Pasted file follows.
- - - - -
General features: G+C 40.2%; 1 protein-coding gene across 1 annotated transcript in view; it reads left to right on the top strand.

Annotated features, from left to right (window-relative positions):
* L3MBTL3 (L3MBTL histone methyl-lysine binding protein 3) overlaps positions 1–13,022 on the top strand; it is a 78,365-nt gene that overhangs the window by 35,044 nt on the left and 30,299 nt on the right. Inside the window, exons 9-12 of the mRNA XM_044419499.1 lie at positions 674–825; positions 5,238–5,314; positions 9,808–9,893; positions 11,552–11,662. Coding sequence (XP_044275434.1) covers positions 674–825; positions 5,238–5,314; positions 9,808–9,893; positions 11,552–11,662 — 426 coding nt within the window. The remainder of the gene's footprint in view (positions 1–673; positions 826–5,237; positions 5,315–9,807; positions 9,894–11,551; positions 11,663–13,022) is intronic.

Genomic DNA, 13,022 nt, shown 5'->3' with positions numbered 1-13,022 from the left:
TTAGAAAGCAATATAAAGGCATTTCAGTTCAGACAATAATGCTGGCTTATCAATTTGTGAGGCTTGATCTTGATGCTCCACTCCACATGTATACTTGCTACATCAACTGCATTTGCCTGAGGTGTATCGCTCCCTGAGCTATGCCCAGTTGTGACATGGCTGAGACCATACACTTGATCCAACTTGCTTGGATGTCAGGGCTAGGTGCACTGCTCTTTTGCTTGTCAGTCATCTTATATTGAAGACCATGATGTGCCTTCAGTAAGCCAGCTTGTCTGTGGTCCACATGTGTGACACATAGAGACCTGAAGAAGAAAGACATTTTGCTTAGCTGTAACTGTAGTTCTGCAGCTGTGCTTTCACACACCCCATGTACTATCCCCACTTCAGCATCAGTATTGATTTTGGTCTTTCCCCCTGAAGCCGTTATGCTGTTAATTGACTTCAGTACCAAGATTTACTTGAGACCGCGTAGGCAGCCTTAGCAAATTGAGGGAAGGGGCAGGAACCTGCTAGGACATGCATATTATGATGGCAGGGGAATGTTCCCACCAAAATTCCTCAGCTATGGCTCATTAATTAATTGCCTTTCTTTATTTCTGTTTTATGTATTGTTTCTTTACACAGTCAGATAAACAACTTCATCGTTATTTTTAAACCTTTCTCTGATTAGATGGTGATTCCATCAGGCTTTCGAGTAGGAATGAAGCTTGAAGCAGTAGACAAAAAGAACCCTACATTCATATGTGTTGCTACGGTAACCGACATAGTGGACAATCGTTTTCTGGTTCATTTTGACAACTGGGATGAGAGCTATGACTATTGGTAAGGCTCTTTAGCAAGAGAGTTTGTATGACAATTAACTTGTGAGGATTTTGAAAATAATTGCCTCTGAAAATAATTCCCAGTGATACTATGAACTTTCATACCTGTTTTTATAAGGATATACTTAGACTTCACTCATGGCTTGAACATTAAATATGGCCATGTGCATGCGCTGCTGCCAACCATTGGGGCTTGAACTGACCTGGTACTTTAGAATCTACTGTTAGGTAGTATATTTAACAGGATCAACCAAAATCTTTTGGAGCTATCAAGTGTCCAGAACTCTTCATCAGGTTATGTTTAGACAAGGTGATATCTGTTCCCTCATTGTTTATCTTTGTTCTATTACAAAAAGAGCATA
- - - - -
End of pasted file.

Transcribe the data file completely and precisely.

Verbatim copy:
General features: G+C 40.2%; 1 protein-coding gene across 1 annotated transcript in view; it reads left to right on the top strand.

Annotated features, from left to right (window-relative positions):
* L3MBTL3 (L3MBTL histone methyl-lysine binding protein 3) overlaps positions 1–13,022 on the top strand; it is a 78,365-nt gene that overhangs the window by 35,044 nt on the left and 30,299 nt on the right. Inside the window, exons 9-12 of the mRNA XM_044419499.1 lie at positions 674–825; positions 5,238–5,314; positions 9,808–9,893; positions 11,552–11,662. Coding sequence (XP_044275434.1) covers positions 674–825; positions 5,238–5,314; positions 9,808–9,893; positions 11,552–11,662 — 426 coding nt within the window. The remainder of the gene's footprint in view (positions 1–673; positions 826–5,237; positions 5,315–9,807; positions 9,894–11,551; positions 11,663–13,022) is intronic.

Genomic DNA, 13,022 nt, shown 5'->3' with positions numbered 1-13,022 from the left:
TTAGAAAGCAATATAAAGGCATTTCAGTTCAGACAATAATGCTGGCTTATCAATTTGTGAGGCTTGATCTTGATGCTCCACTCCACATGTATACTTGCTACATCAACTGCATTTGCCTGAGGTGTATCGCTCCCTGAGCTATGCCCAGTTGTGACATGGCTGAGACCATACACTTGATCCAACTTGCTTGGATGTCAGGGCTAGGTGCACTGCTCTTTTGCTTGTCAGTCATCTTATATTGAAGACCATGATGTGCCTTCAGTAAGCCAGCTTGTCTGTGGTCCACATGTGTGACACATAGAGACCTGAAGAAGAAAGACATTTTGCTTAGCTGTAACTGTAGTTCTGCAGCTGTGCTTTCACACACCCCATGTACTATCCCCACTTCAGCATCAGTATTGATTTTGGTCTTTCCCCCTGAAGCCGTTATGCTGTTAATTGACTTCAGTACCAAGATTTACTTGAGACCGCGTAGGCAGCCTTAGCAAATTGAGGGAAGGGGCAGGAACCTGCTAGGACATGCATATTATGATGGCAGGGGAATGTTCCCACCAAAATTCCTCAGCTATGGCTCATTAATTAATTGCCTTTCTTTATTTCTGTTTTATGTATTGTTTCTTTACACAGTCAGATAAACAACTTCATCGTTATTTTTAAACCTTTCTCTGATTAGATGGTGATTCCATCAGGCTTTCGAGTAGGAATGAAGCTTGAAGCAGTAGACAAAAAGAACCCTACATTCATATGTGTTGCTACGGTAACCGACATAGTGGACAATCGTTTTCTGGTTCATTTTGACAACTGGGATGAGAGCTATGACTATTGGTAAGGCTCTTTAGCAAGAGAGTTTGTATGACAATTAACTTGTGAGGATTTTGAAAATAATTGCCTCTGAAAATAATTCCCAGTGATACTATGAACTTTCATACCTGTTTTTATAAGGATATACTTAGACTTCACTCATGGCTTGAACATTAAATATGGCCATGTGCATGCGCTGCTGCCAACCATTGGGGCTTGAACTGACCTGGTACTTTAGAATCTACTGTTAGGTAGTATATTTAACAGGATCAACCAAAATCTTTTGGAGCTATCAAGTGTCCAGAACTCTTCATCAGGTTATGTTTAGACAAGGTGATATCTGTTCCCTCATTGTTTATCTTTGTTCTATTACAAAAAGAGCATA